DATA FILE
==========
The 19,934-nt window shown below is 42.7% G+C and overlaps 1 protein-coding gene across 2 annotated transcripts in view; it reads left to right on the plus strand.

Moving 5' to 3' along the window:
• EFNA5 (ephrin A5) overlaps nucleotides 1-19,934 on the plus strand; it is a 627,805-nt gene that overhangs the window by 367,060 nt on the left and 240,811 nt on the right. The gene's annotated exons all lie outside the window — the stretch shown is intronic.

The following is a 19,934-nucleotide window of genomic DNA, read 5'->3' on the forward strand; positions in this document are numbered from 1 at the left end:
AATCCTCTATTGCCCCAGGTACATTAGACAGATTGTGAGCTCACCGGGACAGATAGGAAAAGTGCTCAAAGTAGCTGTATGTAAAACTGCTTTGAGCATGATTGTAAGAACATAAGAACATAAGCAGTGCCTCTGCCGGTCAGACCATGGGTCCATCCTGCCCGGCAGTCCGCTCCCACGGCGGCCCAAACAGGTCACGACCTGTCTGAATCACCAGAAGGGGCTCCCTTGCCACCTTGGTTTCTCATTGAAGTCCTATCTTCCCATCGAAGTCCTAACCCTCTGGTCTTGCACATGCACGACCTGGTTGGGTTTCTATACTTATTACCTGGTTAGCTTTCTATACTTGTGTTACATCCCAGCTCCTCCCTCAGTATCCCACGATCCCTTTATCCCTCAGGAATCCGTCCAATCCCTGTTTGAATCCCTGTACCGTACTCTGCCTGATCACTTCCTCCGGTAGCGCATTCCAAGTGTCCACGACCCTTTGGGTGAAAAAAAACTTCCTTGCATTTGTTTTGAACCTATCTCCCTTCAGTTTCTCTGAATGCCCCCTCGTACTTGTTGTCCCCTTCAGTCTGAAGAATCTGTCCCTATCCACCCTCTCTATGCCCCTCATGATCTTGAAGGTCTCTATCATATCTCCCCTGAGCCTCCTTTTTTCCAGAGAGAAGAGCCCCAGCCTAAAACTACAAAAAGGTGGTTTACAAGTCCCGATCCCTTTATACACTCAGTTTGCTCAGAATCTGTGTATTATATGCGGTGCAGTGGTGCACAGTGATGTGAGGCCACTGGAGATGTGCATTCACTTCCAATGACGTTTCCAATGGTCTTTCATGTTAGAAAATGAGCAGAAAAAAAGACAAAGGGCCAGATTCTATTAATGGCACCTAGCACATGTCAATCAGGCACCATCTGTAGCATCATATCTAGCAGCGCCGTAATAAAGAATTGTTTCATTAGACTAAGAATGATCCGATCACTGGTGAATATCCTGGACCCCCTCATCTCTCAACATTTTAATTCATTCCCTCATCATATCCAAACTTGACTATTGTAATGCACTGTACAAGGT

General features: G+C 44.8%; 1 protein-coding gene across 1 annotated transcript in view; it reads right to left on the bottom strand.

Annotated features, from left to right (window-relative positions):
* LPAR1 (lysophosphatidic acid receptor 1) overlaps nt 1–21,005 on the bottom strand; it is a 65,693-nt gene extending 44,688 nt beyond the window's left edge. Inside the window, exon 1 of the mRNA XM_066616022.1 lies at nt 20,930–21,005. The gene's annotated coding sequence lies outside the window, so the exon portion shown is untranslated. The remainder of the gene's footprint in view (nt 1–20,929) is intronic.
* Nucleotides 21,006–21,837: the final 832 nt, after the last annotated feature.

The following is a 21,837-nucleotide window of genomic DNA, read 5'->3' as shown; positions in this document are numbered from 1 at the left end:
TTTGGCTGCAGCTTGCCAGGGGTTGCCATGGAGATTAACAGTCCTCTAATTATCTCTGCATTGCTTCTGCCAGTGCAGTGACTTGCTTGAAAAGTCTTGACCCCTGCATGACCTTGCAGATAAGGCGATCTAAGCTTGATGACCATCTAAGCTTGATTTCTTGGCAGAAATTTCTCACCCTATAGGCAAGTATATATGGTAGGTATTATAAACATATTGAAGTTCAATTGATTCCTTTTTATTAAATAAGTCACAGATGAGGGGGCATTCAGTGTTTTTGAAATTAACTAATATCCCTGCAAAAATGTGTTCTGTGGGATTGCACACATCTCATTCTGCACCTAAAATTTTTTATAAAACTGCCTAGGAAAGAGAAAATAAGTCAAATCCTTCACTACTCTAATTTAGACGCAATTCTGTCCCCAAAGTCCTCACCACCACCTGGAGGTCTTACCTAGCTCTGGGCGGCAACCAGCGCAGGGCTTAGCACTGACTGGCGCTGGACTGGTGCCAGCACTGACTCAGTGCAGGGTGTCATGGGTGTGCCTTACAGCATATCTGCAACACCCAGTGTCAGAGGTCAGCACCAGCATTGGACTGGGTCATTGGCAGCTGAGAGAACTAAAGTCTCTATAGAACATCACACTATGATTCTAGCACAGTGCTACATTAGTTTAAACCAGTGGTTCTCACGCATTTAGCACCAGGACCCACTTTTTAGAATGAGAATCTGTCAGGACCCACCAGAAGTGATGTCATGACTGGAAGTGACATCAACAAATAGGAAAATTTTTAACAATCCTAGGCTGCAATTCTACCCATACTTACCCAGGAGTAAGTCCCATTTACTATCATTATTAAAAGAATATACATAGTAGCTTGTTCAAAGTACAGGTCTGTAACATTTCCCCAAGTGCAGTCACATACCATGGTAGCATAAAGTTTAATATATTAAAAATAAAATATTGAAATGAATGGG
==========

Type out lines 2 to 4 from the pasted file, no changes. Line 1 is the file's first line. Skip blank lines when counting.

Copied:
Moving 5' to 3' along the window:
• EFNA5 (ephrin A5) overlaps nucleotides 1-19,934 on the plus strand; it is a 627,805-nt gene that overhangs the window by 367,060 nt on the left and 240,811 nt on the right. The gene's annotated exons all lie outside the window — the stretch shown is intronic.

The following is a 19,934-nucleotide window of genomic DNA, read 5'->3' on the forward strand; positions in this document are numbered from 1 at the left end: